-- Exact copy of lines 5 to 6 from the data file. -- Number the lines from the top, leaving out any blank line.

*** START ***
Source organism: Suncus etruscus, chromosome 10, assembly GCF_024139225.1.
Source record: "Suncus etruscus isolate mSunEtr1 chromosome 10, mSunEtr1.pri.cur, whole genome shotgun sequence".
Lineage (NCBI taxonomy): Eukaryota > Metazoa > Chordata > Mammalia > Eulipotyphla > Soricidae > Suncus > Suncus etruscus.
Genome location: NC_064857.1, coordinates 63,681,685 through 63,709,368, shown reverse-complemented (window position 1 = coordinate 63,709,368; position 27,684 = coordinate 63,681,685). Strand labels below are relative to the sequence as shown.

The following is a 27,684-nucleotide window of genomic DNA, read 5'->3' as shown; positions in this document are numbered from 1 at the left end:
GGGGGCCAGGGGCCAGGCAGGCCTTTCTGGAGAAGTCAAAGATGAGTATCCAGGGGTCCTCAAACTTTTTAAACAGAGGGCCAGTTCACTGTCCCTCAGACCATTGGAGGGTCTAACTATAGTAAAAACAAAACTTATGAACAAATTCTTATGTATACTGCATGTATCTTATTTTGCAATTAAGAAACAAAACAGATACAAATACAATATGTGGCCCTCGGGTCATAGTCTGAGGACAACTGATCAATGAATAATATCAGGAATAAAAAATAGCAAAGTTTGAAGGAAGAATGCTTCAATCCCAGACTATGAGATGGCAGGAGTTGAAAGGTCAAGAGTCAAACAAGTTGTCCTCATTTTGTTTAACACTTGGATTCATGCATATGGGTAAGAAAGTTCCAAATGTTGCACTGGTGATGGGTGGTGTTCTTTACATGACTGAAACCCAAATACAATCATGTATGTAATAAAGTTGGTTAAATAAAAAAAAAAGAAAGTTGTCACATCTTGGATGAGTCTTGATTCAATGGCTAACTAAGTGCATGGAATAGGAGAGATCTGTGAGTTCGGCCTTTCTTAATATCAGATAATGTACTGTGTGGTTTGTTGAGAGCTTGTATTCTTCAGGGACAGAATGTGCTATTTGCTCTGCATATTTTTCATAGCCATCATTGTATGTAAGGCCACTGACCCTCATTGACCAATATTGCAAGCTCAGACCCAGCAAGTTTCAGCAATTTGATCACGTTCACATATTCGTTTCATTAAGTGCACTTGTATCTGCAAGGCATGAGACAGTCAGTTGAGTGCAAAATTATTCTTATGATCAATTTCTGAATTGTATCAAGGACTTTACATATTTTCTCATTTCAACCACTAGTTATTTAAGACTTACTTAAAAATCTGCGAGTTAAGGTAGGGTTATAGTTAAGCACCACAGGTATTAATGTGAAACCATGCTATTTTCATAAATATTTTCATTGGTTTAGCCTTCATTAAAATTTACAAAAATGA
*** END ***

The following is a 27,684-nucleotide window of genomic DNA, read 5'->3' as shown; positions in this document are numbered from 1 at the left end:
GGGGGCCAGGGGCCAGGCAGGCCTTTCTGGAGAAGTCAAAGATGAGTATCCAGGGGTCCTCAAACTTTTTAAACAGAGGGCCAGTTCACTGTCCCTCAGACCATTGGAGGGTCTAACTATAGTAAAAACAAAACTTATGAACAAATTCTTATGTATACTGCATGTATCTTATTTTGCAATTAAGAAACAAAACAGATACAAATACAATATGTGGCCCTCGGGTCATAGTCTGAGGACAACTGATCAATGAATAATATCAGGAATAAAAAATAGCAAAGTTTGAAGGAAGAATGCTTCAATCCCAGACTATGAGATGGCAGGAGTTGAAAGGTCAAGAGTCAAACAAGTTGTCCTCATTTTGTTTAACACTTGGATTCATGCATATGGGTAAGAAAGTTCCAAATGTTGCACTGGTGATGGGTGGTGTTCTTTACATGACTGAAACCCAAATACAATCATGTATGTAATAAAGTTGGTTAAATAAAAAAAAAAGAAAGTTGTCACATCTTGGATGAGTCTTGATTCAATGGCTAACTAAGTGCATGGAATAGGAGAGATCTGTGAGTTCGGCCTTTCTTAATATCAGATAATGTACTGTGTGGTTTGTTGAGAGCTTGTATTCTTCAGGGACAGAATGTGCTATTTGCTCTGCATATTTTTCATAGCCATCATTGTATGTAAGGCCACTGACCCTCATTGACCAATATTGCAAGCTCAGACCCAGCAAGTTTCAGCAATTTGATCACGTTCACATATTCGTTTCATTAAGTGCACTTGTATCTGCAAGGCATGAGACAGTCAGTTGAGTGCAAAATTATTCTTATGATCAATTTCTGAATTGTATCAAGGACTTTACATATTTTCTCATTTCAACCACTAGTTATTTAAGACTTACTTAAAAATCTGCGAGTTAAGGTAGGGTTATAGTTAAGCACCACAGGTATTAATGTGAAACCATGCTATTTTCATAAATATTTTCATTGGTTTAGCCTTCATTAAAATTTACAAAAATGA